Monday, August 31, 2015


When I was growing up I lived across the street from my cousin, JLSHall.  We lived in what was the boom of post-war housing.  We lived in small houses that now fit into the "tiny house" spectrum, all being in the 950-1100 sq. ft. range.

The houses in the photo above are not of my street but it could be.  The house on the far right looks amazingly like the house I grew up in -- white asbestos shingles, royal blue shutters, the same sort of small front porch but the roof was dark blue.  It sort of makes me homesick to look at this photo. My aunt's house was across the street and the color scheme was green. 

These houses were built with returning soldiers in mind and with the idea that there would be huge booms in the economy and retail and manufacturing and there was.  These houses were full of families -- kids in almost each and every one.  However, I assume the builders knew that the houses would be too small for very large families so they placed them on very large lots with room to expand.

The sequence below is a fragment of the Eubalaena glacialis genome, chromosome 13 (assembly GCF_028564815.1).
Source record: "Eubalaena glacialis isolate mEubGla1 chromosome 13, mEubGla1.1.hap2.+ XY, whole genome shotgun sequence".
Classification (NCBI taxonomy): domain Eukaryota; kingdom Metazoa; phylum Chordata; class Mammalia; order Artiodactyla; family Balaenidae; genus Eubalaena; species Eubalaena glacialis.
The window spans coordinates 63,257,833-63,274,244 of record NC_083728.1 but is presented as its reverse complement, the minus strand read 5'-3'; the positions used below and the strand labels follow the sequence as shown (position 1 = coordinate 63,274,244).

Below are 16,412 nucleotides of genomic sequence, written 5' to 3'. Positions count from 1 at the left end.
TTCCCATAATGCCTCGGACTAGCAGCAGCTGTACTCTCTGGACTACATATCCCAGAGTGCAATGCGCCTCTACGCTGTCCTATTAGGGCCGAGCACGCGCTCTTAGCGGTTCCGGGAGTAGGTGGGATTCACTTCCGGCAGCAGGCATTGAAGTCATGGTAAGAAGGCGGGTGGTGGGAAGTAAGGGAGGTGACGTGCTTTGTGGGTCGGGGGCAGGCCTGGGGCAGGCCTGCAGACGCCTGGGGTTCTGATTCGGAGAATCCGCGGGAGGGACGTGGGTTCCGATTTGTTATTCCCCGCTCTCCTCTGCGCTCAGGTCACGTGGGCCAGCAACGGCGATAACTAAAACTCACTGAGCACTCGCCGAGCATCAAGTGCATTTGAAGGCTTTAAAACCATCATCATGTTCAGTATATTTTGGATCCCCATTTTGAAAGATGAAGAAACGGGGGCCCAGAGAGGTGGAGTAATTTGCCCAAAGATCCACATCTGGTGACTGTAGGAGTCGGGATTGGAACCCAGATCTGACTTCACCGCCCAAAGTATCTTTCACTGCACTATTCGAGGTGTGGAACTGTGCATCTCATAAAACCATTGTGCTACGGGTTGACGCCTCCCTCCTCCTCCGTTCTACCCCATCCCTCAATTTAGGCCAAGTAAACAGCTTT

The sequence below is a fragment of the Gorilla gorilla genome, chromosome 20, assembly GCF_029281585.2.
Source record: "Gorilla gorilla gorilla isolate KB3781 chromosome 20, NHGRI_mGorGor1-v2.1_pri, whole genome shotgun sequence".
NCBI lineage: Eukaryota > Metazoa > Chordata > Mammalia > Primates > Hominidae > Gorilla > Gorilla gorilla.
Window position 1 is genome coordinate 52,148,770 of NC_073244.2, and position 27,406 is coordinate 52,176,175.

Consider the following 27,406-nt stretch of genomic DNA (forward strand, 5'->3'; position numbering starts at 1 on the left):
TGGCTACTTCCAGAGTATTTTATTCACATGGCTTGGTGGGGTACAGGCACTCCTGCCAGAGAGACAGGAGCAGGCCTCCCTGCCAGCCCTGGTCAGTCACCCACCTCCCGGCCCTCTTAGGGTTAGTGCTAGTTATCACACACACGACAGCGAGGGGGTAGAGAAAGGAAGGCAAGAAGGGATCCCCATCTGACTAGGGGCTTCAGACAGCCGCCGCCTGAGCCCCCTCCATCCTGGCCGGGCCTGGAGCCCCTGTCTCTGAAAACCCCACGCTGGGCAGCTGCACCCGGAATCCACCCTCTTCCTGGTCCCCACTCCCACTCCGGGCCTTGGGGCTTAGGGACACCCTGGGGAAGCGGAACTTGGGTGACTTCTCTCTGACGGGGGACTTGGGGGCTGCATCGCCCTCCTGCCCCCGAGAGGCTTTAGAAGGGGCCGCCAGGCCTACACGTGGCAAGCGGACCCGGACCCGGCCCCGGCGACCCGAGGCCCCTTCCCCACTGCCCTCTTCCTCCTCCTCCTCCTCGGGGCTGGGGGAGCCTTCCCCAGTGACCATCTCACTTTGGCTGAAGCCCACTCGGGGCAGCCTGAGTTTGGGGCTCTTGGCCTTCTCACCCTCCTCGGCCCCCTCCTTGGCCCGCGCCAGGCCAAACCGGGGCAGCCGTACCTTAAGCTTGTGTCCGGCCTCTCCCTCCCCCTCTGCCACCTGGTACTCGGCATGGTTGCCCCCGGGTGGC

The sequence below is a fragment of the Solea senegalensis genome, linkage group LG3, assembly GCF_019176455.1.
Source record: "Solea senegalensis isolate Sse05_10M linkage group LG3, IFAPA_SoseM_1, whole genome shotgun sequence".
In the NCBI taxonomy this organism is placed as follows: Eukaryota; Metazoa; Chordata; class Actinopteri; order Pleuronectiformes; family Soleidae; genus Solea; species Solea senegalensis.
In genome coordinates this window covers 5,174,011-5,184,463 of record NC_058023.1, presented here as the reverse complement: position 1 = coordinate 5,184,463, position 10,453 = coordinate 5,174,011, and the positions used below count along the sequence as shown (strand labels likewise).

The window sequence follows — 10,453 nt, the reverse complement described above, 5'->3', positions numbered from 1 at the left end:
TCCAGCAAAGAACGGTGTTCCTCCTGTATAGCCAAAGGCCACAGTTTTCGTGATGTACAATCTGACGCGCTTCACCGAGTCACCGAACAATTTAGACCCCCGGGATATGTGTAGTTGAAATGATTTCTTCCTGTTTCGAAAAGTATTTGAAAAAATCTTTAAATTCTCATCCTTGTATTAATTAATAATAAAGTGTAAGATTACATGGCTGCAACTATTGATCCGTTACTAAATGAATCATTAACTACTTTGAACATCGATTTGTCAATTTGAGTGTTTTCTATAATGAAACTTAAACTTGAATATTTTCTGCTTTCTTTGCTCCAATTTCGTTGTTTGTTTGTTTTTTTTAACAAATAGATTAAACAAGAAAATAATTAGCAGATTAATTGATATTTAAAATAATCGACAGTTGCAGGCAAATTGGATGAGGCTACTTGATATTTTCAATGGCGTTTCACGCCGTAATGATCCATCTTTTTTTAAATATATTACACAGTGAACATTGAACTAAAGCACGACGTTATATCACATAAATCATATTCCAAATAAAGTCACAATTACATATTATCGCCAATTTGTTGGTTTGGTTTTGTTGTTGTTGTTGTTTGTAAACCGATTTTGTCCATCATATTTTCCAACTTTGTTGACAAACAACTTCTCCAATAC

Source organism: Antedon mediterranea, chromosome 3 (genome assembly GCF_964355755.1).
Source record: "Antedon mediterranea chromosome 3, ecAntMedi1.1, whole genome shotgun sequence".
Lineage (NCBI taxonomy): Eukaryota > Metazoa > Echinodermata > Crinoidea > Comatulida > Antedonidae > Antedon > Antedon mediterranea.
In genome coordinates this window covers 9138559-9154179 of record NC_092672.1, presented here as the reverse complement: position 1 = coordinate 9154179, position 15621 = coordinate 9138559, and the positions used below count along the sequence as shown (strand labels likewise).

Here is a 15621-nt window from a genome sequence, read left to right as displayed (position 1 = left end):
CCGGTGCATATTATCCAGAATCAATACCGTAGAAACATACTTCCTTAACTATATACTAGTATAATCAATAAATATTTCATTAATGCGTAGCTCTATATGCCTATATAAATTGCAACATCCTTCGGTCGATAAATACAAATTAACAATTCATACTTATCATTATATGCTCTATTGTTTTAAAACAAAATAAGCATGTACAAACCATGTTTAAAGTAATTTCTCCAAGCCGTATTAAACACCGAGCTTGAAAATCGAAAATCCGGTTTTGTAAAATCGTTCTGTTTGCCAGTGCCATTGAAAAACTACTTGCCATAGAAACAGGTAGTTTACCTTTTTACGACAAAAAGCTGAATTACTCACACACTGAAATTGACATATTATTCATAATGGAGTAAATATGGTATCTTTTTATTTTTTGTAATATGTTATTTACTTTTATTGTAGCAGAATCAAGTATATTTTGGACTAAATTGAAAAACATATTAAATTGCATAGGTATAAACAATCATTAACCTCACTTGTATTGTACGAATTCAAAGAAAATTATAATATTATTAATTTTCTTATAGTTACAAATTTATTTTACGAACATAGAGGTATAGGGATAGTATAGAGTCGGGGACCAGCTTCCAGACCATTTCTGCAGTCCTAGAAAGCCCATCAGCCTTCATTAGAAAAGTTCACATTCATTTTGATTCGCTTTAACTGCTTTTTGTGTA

We didn't expand and neither did my aunt and uncle.  My uncle however did build a rather large pigeon coop toward the back of the lot up against a patio that he put in the middle of the yard.  He had lots of pigeons and JLSHall and I loved to play in that coop much to our mother's dismay -- it wasn't all that tidy!  My uncle cleaned it out regularly but not as regularly as the pigeons messed it up.

It was great fun to be in that yard at dusk when he would whistle and the pigeons, with their little colored bands on their legs, would line up on the telephone wires and wait.

 He would fill the feed, open the door and they would all go home to roost for the night.  I loved playing with the bands.  They were very colorful and fun to sort.

So, when I saw Pidge for the first time that is what I thought of -- those fun evenings watching Uncle Frank's pigeons.  So now, every morning I am on the lookout for Pidge -- and he is usually there.

I don't know much about pidgeons but my husband says it is odd that he is alone, they usually travel in pairs.  I don't know where his partner is, or his flock but I do know that I really enjoy looking out the door first thing and seeing him pecking around on the patio or sitting on the fence.  He makes me smile.